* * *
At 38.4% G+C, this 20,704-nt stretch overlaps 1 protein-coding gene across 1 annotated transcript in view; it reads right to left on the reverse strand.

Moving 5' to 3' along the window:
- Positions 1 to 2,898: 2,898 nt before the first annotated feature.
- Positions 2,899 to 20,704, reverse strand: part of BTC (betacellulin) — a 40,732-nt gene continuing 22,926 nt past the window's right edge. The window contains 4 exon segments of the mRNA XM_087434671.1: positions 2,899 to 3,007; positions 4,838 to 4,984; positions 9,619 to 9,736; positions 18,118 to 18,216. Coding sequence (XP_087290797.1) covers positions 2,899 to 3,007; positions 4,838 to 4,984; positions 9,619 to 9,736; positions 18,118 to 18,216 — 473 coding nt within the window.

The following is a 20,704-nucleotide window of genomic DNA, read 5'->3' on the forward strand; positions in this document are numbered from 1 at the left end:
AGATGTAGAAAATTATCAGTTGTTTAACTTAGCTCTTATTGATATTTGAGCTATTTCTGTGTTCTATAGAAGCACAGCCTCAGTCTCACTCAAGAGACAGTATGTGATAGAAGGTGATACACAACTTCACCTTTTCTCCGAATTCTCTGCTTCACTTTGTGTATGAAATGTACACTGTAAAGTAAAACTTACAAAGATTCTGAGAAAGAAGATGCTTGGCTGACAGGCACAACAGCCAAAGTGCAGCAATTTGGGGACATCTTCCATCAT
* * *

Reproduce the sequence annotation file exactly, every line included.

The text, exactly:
At 38.4% G+C, this 20,704-nt stretch overlaps 1 protein-coding gene across 1 annotated transcript in view; it reads right to left on the reverse strand.

Moving 5' to 3' along the window:
- Positions 1 to 2,898: 2,898 nt before the first annotated feature.
- Positions 2,899 to 20,704, reverse strand: part of BTC (betacellulin) — a 40,732-nt gene continuing 22,926 nt past the window's right edge. The window contains 4 exon segments of the mRNA XM_087434671.1: positions 2,899 to 3,007; positions 4,838 to 4,984; positions 9,619 to 9,736; positions 18,118 to 18,216. Coding sequence (XP_087290797.1) covers positions 2,899 to 3,007; positions 4,838 to 4,984; positions 9,619 to 9,736; positions 18,118 to 18,216 — 473 coding nt within the window.

The following is a 20,704-nucleotide window of genomic DNA, read 5'->3' on the forward strand; positions in this document are numbered from 1 at the left end:
AGATGTAGAAAATTATCAGTTGTTTAACTTAGCTCTTATTGATATTTGAGCTATTTCTGTGTTCTATAGAAGCACAGCCTCAGTCTCACTCAAGAGACAGTATGTGATAGAAGGTGATACACAACTTCACCTTTTCTCCGAATTCTCTGCTTCACTTTGTGTATGAAATGTACACTGTAAAGTAAAACTTACAAAGATTCTGAGAAAGAAGATGCTTGGCTGACAGGCACAACAGCCAAAGTGCAGCAATTTGGGGACATCTTCCATCAT